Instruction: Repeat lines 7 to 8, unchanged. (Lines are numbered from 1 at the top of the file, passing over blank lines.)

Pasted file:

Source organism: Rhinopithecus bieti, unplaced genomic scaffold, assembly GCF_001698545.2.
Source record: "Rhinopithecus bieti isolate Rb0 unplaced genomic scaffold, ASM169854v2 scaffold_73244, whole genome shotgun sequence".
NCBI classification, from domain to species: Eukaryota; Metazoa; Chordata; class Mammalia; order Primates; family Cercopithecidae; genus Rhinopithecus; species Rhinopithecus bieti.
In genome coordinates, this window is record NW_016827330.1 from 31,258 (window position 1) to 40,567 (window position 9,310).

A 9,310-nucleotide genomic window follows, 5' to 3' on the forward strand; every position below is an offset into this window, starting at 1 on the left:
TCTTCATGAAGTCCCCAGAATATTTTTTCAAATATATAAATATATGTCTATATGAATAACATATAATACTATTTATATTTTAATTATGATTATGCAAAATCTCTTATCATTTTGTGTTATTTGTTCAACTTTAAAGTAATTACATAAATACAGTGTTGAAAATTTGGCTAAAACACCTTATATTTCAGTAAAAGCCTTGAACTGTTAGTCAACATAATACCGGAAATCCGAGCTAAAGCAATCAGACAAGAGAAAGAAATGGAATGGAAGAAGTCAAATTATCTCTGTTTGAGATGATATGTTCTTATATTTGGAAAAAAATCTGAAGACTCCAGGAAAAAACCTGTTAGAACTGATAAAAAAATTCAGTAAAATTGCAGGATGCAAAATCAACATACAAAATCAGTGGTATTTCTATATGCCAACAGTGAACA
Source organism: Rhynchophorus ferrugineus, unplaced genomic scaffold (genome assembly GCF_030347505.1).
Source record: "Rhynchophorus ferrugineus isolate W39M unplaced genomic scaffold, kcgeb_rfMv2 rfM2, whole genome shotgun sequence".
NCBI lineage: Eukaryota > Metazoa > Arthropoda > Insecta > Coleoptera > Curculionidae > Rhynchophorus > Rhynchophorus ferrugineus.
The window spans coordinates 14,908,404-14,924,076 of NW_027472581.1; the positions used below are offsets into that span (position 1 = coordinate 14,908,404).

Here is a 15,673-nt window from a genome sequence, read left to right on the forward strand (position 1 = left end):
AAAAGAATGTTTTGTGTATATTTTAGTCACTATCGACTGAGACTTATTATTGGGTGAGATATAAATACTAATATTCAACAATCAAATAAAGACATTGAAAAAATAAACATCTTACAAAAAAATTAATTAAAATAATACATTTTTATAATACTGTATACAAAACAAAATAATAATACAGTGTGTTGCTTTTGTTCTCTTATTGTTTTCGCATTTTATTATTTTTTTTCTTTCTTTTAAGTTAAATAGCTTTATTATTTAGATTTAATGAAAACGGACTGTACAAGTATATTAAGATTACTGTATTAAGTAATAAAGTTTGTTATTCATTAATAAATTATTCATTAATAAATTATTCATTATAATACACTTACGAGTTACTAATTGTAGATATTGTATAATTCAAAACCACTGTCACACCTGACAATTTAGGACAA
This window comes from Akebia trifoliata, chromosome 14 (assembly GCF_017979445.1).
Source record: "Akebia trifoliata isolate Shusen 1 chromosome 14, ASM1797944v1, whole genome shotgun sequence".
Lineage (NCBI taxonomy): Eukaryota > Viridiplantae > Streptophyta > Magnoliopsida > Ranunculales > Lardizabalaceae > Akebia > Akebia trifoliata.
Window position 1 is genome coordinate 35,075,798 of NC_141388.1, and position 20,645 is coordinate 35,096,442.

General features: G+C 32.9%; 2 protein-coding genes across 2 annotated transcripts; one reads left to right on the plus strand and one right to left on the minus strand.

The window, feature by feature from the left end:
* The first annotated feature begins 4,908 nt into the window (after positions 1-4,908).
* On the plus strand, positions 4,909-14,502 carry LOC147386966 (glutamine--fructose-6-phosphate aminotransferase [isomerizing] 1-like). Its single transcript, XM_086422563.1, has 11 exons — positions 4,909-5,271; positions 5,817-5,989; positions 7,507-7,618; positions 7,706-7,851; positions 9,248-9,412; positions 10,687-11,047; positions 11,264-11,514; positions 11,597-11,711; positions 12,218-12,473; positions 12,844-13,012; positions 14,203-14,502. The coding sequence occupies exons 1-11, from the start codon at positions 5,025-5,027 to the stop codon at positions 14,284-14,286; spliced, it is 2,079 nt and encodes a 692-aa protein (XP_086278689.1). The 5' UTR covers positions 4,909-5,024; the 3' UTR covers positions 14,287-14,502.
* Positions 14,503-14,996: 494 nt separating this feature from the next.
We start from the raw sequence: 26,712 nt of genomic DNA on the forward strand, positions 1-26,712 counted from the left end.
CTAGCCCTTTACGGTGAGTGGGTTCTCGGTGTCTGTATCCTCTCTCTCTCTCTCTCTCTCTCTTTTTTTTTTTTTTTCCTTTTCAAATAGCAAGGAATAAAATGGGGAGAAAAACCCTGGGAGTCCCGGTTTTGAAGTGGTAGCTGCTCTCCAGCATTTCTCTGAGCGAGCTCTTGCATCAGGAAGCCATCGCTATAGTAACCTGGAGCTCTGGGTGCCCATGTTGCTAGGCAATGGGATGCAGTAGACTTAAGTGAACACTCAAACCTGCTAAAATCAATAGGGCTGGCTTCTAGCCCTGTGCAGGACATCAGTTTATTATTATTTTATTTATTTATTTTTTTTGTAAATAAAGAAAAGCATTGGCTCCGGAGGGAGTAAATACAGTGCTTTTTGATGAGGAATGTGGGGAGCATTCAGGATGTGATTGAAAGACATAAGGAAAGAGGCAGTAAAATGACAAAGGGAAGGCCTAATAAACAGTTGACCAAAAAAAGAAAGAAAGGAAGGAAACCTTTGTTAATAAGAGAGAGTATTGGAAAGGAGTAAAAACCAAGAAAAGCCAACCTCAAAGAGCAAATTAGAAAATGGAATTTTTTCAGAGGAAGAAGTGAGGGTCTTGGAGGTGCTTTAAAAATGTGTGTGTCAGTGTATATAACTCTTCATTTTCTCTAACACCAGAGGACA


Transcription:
Source organism: Rhynchophorus ferrugineus, unplaced genomic scaffold (genome assembly GCF_030347505.1).
Source record: "Rhynchophorus ferrugineus isolate W39M unplaced genomic scaffold, kcgeb_rfMv2 rfM2, whole genome shotgun sequence".